Are you finally growing up, Sacramento?

I pose that question not to our state government but to the real Sacramento, by which I mean the Sacramento Capital Region. It’s a query that should be aimed at all of the Central Valley’s big urban areas. Are you ready for civic adulthood, Fresno, Bakersfield, Stockton and Modesto?

The maturity of these cities is more than a regional question. The Valley persistently lags California as a whole in employment, access to health care, and educational attainment. If California is going to make big gains in the decades ahead and reduce inequality, Valley cities will have to lead the way.

The importance of Valley cities should be conventional wisdom by now, but unfortunately, the narrative feels unfamiliar and counterintuitive. That’s because the Valley is stuck in a state of agriculture-based denial. That’s understandable, given the region’s rural history and the outsized influence that agriculture retains over land use and politics. But that influence obscures the 21st­-century reality—most people in the Central Valley live in cities. And so the true economic engines of the region are not the groves and fields but an archipelago of urban islands connected by State Route 99.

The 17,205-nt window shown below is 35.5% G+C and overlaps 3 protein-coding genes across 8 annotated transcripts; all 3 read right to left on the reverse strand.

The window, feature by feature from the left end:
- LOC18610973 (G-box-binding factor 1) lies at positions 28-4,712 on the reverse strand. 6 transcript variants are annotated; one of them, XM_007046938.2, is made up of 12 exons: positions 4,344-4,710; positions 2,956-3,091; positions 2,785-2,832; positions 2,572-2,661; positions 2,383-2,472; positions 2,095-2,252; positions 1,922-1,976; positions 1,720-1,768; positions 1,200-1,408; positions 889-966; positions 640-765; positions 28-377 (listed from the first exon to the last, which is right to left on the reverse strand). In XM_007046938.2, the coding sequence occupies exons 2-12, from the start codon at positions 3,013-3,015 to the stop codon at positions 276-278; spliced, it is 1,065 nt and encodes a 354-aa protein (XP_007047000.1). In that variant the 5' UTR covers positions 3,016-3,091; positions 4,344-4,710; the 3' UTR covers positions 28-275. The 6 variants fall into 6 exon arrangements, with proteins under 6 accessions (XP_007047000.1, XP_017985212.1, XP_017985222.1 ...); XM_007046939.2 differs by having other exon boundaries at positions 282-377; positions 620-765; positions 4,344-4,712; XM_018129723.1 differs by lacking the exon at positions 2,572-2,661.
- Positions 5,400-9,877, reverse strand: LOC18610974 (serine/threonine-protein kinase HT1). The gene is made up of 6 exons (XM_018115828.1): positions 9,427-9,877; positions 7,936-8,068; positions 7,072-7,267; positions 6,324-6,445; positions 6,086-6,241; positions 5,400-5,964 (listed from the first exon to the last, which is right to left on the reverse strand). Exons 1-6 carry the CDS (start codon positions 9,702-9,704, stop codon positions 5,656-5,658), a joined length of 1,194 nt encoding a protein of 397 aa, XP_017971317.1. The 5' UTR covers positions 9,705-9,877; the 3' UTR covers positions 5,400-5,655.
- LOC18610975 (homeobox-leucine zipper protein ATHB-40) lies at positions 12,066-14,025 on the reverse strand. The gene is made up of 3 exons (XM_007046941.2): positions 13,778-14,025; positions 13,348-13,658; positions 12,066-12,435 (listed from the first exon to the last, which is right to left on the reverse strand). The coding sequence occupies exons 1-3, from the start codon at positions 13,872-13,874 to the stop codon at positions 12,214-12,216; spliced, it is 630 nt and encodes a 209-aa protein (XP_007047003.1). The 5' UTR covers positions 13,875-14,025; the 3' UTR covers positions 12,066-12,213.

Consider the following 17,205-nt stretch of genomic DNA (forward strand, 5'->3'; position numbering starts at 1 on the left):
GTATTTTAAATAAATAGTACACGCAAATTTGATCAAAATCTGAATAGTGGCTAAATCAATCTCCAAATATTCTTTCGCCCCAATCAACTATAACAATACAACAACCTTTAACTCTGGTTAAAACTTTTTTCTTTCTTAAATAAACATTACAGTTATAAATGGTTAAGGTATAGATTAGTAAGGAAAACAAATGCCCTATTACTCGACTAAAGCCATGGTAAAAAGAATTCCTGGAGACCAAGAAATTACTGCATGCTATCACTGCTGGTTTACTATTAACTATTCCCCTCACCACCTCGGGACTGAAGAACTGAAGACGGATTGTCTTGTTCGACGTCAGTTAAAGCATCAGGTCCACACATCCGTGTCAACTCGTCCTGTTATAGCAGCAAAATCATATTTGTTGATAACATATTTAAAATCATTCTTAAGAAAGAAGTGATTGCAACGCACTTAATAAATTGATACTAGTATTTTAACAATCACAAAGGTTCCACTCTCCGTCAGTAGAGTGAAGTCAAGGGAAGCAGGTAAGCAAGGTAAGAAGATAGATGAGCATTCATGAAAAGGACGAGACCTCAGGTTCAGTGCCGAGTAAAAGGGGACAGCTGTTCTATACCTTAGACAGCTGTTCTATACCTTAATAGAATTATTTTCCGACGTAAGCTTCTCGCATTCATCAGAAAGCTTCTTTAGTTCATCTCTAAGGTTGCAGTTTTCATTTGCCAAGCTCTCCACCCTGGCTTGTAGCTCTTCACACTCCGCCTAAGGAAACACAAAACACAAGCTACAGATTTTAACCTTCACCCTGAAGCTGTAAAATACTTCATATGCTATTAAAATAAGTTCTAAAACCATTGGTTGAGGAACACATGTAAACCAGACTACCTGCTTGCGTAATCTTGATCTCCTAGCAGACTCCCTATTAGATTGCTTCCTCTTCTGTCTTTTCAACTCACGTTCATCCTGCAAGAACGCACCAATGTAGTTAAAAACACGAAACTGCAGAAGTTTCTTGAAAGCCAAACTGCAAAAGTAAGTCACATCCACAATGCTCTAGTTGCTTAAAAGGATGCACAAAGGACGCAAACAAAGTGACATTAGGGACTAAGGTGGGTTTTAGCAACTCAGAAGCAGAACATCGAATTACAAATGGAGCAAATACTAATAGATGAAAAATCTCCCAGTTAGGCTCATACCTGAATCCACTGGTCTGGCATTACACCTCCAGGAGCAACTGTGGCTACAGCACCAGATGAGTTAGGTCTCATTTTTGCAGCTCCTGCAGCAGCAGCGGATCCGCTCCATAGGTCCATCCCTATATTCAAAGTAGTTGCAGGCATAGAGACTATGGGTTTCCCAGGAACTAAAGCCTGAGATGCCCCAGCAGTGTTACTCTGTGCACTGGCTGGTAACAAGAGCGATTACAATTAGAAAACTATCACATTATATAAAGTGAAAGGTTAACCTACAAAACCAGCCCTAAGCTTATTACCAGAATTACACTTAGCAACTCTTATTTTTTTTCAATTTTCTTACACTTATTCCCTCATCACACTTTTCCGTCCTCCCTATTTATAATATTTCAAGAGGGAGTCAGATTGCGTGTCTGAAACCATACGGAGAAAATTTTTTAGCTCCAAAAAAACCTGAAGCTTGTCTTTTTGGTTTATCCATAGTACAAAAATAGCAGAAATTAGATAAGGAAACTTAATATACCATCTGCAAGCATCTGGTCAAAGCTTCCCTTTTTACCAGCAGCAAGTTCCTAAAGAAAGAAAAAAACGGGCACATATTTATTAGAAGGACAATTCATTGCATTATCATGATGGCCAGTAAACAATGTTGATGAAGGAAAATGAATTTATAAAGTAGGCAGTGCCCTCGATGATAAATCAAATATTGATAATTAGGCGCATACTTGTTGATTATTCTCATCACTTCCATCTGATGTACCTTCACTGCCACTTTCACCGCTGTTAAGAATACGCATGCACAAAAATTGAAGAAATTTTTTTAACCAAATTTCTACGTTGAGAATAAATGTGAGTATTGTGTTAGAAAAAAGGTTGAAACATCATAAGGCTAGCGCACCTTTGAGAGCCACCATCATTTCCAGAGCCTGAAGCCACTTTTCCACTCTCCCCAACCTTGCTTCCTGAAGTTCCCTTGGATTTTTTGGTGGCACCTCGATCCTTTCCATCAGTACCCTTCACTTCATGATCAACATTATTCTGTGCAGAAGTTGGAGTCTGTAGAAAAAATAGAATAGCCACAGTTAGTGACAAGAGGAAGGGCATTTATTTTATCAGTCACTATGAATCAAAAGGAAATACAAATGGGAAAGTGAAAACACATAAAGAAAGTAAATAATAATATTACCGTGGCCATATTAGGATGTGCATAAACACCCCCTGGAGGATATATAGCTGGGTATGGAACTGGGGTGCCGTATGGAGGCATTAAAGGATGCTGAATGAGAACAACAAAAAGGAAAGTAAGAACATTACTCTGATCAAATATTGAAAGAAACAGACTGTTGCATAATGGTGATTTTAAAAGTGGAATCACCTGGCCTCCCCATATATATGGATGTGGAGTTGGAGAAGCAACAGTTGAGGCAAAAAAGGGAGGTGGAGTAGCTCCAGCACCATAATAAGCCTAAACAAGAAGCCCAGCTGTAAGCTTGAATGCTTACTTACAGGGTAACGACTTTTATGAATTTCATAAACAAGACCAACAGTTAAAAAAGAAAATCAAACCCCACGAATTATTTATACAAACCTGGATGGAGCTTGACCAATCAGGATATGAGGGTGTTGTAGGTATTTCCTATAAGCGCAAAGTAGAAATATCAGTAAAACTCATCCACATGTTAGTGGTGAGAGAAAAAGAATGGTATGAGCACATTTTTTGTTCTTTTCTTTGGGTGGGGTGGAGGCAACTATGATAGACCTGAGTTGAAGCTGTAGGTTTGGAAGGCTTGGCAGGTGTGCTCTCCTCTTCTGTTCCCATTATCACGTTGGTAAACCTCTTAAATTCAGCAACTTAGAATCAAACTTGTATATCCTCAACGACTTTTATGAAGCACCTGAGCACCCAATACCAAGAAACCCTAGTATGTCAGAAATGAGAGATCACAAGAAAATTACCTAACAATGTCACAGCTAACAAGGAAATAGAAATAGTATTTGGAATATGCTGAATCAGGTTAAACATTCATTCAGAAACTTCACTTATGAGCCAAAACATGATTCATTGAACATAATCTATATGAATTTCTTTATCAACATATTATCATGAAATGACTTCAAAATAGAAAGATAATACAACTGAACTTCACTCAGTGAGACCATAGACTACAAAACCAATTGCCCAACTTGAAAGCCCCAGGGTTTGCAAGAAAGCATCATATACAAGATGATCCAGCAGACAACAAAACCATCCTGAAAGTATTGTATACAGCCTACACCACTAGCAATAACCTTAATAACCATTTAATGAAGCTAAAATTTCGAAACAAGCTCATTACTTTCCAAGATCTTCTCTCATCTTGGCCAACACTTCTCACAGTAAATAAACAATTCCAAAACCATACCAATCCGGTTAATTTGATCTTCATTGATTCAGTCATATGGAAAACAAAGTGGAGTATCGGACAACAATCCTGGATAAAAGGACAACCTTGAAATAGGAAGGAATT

Far too often these cities are underestimated by everyone, including their own inhabitants. The cities of the Valley are “small” only compared with the global mega-regions on the coast. More people live in the cities of Fresno and Sacramento than in the cities of Atlanta or Miami. Bakersfield is bigger than the cities of Tampa or St. Louis, and Stockton has as many people as Pittsburgh or Cincinnati.

But the Valley cities all face different versions of the same problem: they have grown into places far larger and more complicated than the governments and infrastructure that once sustained them. One of the great underappreciated dramas in California is the race of these cities to catch up to their urban needs, by adding cultural venues, revamping downtowns, and developing new infrastructure.